Updated: Apr 12, 2022
Welcome to MTG Meta Breakers! This series is devoted to helping you take on some of the most common decks in Standard (aka “the meta”).
Whether you’re looking to climb the competitive ladder on Arena, want to win your local Friday Night Magic (FNM), or are just sick of getting beat, you’re in the right place.
For the purposes of this series, we’ll assume that all games are in best-of-three format. This allows you to sideboard against your opponent. When hoping to take down the metagame, sideboarding is your best friend.
Without further delay, let’s dive in!
One of the most unlikely lists that's risen to prominence in the wake of Kamigawa: Neon Dynasty, Naya Runes has turned the metagame on its head.
What was dominated by Izzet Turns and Mono-Green just a few months ago looks completely different. In fact, those decks are basically non-existent at this point.
Naya Runes centers on the game-breaking value provided by the combo of Jukai Naturalist and Runeforge Champion along with Kaldheim's various rune enchantment auras. The addition of cards like Hallowed Haunting, Showdown of the Skalds, and Kami of Transience helps this deck grind through long games. Meanwhile, Michiko's Reign of Truth and Generous Visitor let the deck snowball into a victory as early as turn three.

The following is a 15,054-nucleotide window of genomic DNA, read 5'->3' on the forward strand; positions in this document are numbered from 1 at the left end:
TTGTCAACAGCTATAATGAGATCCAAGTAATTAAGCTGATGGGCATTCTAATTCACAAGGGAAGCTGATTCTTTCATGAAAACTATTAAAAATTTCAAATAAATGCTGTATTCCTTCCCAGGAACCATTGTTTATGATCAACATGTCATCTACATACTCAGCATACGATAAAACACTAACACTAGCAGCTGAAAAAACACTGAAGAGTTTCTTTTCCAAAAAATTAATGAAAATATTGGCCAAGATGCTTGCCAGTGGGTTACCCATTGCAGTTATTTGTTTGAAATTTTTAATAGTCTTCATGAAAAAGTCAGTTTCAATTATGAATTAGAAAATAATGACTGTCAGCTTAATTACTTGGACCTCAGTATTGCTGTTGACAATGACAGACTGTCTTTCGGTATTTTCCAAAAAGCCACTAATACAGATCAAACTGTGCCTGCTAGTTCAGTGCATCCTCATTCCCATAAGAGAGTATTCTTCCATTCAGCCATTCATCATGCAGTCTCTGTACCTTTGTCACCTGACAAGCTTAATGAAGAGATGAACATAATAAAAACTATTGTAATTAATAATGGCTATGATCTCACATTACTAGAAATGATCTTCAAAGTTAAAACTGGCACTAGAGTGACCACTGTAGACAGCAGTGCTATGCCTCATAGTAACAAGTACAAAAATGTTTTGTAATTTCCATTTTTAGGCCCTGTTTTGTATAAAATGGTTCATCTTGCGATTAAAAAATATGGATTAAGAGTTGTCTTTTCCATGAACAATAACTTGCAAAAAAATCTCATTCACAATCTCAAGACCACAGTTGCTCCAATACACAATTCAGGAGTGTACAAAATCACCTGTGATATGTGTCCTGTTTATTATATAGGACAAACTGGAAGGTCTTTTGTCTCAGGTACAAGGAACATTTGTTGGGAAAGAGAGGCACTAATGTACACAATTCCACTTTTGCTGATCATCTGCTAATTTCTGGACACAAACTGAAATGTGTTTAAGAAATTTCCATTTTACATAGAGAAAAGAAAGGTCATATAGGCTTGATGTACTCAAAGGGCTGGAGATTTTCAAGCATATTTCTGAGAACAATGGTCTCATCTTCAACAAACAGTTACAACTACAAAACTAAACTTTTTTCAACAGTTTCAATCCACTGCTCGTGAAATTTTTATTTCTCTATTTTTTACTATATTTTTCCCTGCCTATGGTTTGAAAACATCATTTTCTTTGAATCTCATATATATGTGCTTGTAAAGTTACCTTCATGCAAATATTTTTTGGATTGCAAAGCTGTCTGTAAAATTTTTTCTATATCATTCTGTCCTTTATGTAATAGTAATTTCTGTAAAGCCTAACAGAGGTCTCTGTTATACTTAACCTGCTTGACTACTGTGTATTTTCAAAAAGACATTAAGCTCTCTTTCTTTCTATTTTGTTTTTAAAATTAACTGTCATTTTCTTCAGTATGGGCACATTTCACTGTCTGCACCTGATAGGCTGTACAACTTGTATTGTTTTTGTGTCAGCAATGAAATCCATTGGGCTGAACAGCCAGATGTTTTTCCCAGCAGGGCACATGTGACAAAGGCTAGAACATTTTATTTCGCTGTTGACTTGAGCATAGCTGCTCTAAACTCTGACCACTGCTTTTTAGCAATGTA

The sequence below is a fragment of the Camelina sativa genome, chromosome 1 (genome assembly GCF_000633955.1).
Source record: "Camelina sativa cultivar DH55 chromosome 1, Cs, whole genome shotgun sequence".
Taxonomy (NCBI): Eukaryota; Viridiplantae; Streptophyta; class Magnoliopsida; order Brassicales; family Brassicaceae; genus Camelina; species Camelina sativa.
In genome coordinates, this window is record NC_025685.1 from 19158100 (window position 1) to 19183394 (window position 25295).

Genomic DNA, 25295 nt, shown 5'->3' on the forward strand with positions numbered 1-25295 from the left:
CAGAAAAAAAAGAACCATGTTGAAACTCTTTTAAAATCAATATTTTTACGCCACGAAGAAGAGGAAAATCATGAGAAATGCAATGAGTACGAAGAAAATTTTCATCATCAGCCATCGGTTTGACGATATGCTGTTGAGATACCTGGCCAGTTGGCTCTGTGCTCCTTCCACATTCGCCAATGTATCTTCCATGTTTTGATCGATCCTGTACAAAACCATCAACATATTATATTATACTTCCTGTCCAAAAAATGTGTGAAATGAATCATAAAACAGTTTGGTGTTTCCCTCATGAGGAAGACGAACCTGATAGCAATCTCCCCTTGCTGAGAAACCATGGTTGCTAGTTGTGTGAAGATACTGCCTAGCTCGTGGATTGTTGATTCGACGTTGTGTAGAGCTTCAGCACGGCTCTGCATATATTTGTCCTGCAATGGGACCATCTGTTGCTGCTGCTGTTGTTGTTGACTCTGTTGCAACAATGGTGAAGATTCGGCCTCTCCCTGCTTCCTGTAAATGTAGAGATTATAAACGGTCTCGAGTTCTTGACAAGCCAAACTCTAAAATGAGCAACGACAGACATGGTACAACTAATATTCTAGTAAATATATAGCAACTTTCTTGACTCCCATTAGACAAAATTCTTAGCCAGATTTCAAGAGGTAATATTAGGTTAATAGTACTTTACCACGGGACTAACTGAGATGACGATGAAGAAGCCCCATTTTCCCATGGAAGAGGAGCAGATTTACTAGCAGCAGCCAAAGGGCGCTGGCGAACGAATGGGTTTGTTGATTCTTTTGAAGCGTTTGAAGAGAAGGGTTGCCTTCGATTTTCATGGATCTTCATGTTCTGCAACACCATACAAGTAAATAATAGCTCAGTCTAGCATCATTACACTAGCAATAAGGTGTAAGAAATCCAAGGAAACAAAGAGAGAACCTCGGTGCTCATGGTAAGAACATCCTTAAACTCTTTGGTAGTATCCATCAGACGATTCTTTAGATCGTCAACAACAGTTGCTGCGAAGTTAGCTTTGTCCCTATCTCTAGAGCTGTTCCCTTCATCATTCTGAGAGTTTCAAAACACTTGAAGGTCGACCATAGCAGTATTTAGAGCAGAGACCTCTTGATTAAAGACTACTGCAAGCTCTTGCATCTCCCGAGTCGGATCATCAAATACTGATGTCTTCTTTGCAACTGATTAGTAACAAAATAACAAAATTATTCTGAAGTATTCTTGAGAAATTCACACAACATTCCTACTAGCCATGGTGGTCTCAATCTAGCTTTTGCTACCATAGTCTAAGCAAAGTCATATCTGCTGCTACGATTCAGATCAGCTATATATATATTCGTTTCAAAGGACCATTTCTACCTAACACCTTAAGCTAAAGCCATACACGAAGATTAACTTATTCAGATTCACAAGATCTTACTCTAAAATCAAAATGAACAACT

It's a potent combination that has helped this deck rise to notoriety on the Arena ladder. Despite a poor showing at the Neon Dynasty Championship last weekend, Naya Runes still accounts for nearly 14 percent of the metagame according to data from MTG Goldfish.
In this article, we'll cover how you can dismantle this popular deck by understanding its key cards, play lines, and vulnerabilities. From there, you'll be ready to pick up easy wins on the ladder.
Let's get started.
Understanding Naya Runes Decks
Naya Runes is far from the first aura-focused deck in Standard. Last rotation saw All That Glitters and several supporting pieces from Theros: Beyond Death form a powerful build.
Although Naya Runes isn't a true auras deck, it does work similarly. It also plays out like a combo deck, given that it can potentially end the game the same turn it assembles its key strategy.
As mentioned, this deck has two key cards at its core. Jukai Naturalist is the first—a new card from Neon Dynasty. It reduces the cost of each enchantment by a generic mana.
Runeforge Champion from Kaldheim is next. It changes the casting cost of rune cards to one generic mana. When played in tandem with the Naturalist, you can cast runes for free.
This not only buffs your creatures with lifelink, haste, and trample, it also allows you to draw a card. If you keep drawing runes, you can keep casting them for free.
If you've also got a card like Kami of Transience, Michiko's Reign of Truth, or Generous Visitor in play, there's a good chance you can close out the game immediately. Even without the supporting cast, you'll be left with a very threatening board state.